I typically don’t delve into any notes on the Next Five section of this feature, but with some intriguing names popping up there this week, and one name in particular being Carlos Martinez. With recent injuries to Jaime Garcia, Jake Westbrook, and John Gast, the Cardinals have already turned to Michael Wacha and Tyler Lyons to fill rotation roles, but they’ve also optioned Martinez to Triple-A, where he’s being stretched out as a starter. Coming into the season, there were plenty who graded the 21-year-old as the best arm in St. Louis farm system — better than Shelby Miller, better than Wacha. It might be a little farsighted right now, but be sure to keep a close eye on Martinez as he gains stamina in Memphis. He could be a hugely valuable commodity for the stretch run of the fantasy season.Please, blog, may I have some more?
Baseball’s purest prospect has been called up. Jurickson Profar has surfaced in Texas, and if you’re just learning this now, you’re far too late. Don’t sweat it too much if you didn’t get your hands on Profar — I don’t see much room for him in the Rangers lineup once Kinsler returns. If you did happen to scoop him, though, he’s a wonderful lotto ticket with an even bigger potential payout given 2B eligibility. In other close-to-the bigs news, Houston prospect, Jonathan Singleton, will debut at Low-A next week after serving a 50-game suspension. He’ll join MiLB home run leader, George Springer, at Double-A before long, and proceed to Triple-A where he’ll likely stay for most of the year. In a different organization, Singleton and Springer would find themselves on the cusp of breaking through, but I don’t see the Astros starting their clocks while the team is in rebuilding mode. Until further notice, those two remain outside the scope of these power rankings.Please, blog, may I have some more?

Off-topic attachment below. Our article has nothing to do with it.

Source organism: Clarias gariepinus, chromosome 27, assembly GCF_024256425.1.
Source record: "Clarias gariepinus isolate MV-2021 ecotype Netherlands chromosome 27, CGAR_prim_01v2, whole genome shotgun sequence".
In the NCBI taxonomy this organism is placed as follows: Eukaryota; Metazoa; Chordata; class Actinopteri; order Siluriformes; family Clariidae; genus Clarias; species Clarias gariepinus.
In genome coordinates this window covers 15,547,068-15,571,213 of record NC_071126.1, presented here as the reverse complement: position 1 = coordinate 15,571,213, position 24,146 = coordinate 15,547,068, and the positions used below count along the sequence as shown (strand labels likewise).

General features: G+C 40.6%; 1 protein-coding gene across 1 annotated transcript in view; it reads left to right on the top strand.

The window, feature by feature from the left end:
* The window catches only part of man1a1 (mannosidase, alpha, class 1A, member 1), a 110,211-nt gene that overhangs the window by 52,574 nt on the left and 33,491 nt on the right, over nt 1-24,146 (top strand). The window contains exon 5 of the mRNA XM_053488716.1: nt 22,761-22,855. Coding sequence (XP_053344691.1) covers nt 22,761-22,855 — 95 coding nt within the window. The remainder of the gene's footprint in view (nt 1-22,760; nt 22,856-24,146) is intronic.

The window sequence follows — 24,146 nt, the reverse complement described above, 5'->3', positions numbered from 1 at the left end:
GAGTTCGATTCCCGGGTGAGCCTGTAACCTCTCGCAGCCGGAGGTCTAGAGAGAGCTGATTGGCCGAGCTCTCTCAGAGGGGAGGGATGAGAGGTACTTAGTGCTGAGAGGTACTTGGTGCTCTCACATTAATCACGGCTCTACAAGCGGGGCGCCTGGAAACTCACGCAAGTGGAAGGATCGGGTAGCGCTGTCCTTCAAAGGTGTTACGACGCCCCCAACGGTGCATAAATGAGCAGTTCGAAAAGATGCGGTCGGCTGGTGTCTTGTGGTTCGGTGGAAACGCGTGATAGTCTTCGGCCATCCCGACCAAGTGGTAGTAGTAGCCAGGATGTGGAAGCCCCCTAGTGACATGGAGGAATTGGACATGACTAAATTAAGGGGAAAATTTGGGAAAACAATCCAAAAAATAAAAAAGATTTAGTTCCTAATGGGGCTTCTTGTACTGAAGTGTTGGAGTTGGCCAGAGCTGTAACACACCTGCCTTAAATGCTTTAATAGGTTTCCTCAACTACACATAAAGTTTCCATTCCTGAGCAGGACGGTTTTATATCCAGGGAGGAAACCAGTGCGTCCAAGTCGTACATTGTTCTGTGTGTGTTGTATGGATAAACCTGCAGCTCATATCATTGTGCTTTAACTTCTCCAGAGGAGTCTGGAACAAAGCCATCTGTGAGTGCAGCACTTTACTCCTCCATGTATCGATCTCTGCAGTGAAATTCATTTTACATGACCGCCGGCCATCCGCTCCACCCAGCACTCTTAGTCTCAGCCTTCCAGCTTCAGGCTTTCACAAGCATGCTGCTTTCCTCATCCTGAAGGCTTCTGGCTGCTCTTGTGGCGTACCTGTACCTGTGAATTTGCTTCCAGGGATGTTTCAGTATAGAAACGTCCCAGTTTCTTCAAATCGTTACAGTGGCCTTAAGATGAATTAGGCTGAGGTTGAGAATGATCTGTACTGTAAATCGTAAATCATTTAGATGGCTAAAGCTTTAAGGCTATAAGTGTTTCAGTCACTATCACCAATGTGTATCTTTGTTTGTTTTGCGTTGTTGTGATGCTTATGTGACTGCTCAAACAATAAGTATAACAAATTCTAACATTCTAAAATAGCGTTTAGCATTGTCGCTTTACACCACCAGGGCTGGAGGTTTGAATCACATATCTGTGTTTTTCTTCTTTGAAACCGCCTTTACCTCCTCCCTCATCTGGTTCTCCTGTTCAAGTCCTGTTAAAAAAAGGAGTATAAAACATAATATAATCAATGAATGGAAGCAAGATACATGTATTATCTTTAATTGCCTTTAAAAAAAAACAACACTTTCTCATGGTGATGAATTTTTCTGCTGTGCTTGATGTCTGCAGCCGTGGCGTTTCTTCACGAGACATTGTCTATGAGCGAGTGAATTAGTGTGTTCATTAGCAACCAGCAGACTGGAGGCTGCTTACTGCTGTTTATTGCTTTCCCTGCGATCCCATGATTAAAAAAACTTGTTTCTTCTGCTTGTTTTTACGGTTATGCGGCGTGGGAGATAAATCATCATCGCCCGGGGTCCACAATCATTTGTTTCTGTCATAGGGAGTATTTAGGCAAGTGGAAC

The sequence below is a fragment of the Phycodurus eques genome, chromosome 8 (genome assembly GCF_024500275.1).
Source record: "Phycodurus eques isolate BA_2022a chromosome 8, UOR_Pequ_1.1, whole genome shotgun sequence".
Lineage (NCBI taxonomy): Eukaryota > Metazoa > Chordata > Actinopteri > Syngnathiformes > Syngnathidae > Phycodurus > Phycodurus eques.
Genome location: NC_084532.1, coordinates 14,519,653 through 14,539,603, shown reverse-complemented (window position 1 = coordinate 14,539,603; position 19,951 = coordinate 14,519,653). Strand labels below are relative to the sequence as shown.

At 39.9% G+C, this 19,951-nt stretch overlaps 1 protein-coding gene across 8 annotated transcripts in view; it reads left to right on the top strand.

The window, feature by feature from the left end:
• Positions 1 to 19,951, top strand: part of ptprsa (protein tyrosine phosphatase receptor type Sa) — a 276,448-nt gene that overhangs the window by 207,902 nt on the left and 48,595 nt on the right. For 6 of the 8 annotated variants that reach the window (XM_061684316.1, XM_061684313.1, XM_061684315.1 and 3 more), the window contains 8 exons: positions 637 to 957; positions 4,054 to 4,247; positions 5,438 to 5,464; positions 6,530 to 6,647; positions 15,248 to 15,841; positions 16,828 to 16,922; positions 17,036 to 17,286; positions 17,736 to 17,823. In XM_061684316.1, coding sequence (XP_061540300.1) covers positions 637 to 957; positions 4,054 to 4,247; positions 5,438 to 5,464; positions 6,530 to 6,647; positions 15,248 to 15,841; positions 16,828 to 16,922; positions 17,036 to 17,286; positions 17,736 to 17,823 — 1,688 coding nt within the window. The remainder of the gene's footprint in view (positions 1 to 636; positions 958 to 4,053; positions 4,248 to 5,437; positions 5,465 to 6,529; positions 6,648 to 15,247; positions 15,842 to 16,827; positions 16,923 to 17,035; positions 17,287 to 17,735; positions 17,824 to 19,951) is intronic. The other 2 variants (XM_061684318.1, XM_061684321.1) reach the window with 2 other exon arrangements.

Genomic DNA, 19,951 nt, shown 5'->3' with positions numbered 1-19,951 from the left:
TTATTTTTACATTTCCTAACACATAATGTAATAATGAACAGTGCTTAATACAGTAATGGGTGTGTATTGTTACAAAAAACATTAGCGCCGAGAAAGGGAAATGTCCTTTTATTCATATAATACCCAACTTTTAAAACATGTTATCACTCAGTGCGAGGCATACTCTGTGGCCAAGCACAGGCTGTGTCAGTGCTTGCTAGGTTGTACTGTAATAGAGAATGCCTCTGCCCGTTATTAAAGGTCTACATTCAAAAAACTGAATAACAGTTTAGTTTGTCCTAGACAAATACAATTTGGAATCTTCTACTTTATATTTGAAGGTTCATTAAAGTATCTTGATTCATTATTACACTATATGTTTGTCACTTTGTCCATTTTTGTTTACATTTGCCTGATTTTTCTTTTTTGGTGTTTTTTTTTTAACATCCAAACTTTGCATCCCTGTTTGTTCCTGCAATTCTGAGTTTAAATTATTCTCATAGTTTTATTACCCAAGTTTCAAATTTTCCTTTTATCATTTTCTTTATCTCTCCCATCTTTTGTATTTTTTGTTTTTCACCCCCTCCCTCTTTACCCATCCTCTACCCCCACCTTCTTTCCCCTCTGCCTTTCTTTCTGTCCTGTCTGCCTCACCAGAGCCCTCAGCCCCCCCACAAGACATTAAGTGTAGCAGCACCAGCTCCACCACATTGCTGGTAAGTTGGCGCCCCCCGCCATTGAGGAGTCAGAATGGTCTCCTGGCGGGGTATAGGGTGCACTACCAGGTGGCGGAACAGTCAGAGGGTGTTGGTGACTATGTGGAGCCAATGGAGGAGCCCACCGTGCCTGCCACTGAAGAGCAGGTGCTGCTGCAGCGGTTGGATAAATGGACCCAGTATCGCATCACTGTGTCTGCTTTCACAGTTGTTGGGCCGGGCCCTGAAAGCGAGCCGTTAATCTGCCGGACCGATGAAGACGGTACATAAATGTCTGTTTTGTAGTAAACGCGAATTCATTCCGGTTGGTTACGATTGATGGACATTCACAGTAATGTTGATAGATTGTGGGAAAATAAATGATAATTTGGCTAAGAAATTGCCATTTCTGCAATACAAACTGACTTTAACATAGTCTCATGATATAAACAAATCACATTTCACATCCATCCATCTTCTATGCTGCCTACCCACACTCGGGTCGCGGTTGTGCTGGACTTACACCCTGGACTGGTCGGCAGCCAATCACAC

On a scale of one to ten for most surprising starters, Patrick Corbin is a one. One being the best. When you beat your high score in Mario Kart you never scream out, “I’m number ten,” do you? Okay, so don’t question my numbering. On a scale of one to ten for how likely it is Corbin keeps this up, it’s around a 5, the number made famous by Short Circuit. Didja know before Short Circuit people would count 1, 2, 3, 4, 6? It’s also why Marilyn Monroe left Joe DiMaggio. Corbin’s not a 1.44 ERA pitcher, but he’s not what he seemed like coming into the year either. His fastball has jumped in velocity, which has helped all of his pitches. I don’t own him, which butters my grr’s. I know most of you must’ve benched him in Coors yesterday for his 10 K, 9-inning, three-hitter gizzem, so I’ll say it for you, sonavabench! Luckily, you own him for the whole season and he looks like he can be a mid-3 ERA, 1.20 WHIP, 7 K-rate guy, i.e., a fantasy two to three. Anyway, here’s what else I saw yesterday in fantasy baseball:Please, blog, may I have some more?